As you get older, you get invited to more funerals than you did when you were younger and so it has been for Gaynor and me recently and, perhaps that’s why I was feeling a little nostalgic last week. Coincidentally, it was “Open Gardens” weekend in London and we decided that these would make up this weekend’s walk; something Gaynor blogs about and posts on her Face book page. https://hiddenwithinplainview.wordpress.com/tag/walks/
So, when the chance came to look around the “Floating Gardens” on the barges just by Tower Bridge, we needed no second bidding. Apart from the fact that they were a must, that area was where my great grandfather and his family first settled when they emigrated from Ireland. Indeed, my cousin, Mike, and I used to play on the beach at Tower Bridge when we were kids and both went to St Olave’s School nearby.
So, having looked around the barges (another of those “little pieces on Wonderland”, that I write about) we decided to walk to George Row where, said, great grandfather lived when he and his family first arrived in London in the 1860’s. To do this, of course, we had to walk past the old school. Well, it’s now a hotel and one of the staff kindly gave me a brief guided tour of the, much unchanged, building. This included the hall and the Head’s Room where I got the cane on the first day for talking during lunch and a lecture about how I wouldn’t make a living out of talking! Actually, the room was then on the first floor and not the ground floor where it is now.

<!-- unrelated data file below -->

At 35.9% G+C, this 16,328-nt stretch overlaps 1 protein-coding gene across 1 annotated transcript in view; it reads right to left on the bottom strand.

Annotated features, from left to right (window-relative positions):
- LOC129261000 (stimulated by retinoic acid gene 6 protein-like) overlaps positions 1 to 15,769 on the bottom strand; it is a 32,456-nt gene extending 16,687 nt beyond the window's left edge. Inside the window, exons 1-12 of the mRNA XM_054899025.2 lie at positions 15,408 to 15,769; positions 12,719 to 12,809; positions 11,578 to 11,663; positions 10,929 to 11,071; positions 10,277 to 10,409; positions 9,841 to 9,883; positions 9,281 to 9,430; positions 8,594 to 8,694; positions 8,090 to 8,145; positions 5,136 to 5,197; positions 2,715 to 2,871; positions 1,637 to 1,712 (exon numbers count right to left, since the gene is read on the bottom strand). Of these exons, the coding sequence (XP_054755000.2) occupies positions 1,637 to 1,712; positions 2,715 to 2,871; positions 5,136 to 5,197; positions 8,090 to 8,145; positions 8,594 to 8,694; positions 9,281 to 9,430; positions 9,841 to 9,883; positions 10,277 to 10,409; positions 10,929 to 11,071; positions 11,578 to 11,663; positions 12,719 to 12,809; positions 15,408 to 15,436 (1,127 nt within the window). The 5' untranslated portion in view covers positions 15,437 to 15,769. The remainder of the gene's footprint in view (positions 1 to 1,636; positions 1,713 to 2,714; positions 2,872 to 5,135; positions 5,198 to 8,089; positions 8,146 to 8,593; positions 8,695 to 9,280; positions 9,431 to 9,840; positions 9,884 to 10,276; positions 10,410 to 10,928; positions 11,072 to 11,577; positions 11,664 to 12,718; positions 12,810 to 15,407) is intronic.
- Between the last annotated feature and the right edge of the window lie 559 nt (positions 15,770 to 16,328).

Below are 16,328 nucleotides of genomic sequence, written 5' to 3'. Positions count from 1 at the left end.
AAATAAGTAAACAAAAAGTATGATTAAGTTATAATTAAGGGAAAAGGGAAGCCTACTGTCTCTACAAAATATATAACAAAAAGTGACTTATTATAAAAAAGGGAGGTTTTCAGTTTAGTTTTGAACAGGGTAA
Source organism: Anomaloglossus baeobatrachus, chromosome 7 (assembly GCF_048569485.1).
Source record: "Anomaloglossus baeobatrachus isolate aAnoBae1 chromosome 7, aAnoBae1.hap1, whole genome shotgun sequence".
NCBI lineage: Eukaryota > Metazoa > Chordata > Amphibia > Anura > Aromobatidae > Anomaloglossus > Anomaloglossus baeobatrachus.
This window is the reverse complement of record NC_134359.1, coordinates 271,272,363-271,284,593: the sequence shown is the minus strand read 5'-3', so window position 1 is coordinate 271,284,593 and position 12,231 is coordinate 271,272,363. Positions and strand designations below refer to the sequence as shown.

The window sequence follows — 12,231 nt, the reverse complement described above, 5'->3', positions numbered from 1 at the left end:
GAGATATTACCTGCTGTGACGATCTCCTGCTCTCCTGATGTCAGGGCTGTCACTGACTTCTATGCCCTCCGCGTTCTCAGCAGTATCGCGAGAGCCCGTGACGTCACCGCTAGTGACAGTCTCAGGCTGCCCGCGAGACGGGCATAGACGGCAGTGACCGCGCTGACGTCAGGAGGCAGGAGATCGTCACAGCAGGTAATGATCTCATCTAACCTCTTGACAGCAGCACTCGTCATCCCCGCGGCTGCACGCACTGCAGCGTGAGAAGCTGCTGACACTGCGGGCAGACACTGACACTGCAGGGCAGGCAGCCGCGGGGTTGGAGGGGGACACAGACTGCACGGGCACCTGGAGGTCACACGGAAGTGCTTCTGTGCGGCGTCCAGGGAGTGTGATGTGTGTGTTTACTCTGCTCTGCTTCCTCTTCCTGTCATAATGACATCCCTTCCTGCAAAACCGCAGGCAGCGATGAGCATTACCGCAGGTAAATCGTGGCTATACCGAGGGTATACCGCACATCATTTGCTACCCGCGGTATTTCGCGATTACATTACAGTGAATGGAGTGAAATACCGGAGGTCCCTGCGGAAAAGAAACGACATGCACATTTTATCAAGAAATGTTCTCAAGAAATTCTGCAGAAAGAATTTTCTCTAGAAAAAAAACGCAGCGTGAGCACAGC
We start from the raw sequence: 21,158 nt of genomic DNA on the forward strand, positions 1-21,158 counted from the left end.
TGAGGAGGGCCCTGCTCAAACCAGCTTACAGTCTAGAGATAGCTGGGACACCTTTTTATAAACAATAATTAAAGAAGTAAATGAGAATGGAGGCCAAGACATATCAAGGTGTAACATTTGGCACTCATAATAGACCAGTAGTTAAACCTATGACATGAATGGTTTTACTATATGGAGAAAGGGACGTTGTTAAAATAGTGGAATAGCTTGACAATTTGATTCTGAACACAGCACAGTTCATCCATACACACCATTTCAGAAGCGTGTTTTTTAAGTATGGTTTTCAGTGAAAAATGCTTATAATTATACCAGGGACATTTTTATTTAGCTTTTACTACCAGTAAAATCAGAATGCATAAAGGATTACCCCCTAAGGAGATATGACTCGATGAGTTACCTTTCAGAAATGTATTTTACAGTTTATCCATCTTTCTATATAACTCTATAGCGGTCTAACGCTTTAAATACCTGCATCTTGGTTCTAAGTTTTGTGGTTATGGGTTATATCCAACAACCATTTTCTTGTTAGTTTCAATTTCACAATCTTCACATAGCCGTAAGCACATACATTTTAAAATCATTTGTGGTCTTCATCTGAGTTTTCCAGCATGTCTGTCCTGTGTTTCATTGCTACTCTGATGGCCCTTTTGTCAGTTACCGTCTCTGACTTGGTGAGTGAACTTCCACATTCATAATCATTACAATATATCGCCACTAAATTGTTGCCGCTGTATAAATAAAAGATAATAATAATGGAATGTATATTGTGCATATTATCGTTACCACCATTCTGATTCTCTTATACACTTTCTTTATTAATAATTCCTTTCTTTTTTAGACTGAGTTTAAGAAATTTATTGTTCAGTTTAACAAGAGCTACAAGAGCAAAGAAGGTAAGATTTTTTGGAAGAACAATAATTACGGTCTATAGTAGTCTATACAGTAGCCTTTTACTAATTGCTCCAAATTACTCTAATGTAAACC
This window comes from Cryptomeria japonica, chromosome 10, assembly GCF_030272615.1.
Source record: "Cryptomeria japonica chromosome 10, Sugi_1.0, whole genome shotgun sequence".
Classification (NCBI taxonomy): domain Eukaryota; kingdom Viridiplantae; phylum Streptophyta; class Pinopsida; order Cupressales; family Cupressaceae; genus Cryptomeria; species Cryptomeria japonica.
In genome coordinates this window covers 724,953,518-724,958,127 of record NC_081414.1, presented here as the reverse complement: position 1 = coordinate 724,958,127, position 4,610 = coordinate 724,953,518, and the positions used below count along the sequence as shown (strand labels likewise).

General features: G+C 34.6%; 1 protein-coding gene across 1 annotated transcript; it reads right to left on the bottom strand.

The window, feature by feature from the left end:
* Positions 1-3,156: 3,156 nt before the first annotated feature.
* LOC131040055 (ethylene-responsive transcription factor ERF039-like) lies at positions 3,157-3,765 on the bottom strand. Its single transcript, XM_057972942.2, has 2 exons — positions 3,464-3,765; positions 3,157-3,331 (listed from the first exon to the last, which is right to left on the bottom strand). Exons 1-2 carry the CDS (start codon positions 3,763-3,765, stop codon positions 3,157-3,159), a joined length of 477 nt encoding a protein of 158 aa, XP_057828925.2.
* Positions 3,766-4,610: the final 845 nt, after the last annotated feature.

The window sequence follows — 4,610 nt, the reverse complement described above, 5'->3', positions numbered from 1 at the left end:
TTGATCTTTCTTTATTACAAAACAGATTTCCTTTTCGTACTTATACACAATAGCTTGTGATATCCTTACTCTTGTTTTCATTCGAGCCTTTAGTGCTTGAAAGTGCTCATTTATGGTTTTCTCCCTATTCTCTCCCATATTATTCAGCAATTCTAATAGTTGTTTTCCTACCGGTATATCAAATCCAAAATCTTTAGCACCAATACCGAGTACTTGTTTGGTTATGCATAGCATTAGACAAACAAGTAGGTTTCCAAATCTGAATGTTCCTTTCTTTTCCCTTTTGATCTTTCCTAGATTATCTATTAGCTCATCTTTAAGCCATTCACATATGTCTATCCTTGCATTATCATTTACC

So, on to George Row which was part of Jacob’s Island, one of the worst slums in London during the 1840’s and adjacent to, what is now, the Charles Dickens’ Estate; this being the setting for parts of “Oliver Twist” and where Bill Sykes died. Little of the original street remains but, fortunately, I have a pencil sketch of the part that that shows the “Old Margate Town” pub, and the house, two doors away, that the Daligan family occupied 150 years ago.
Who says “nostalgia ain’t what it used to be?”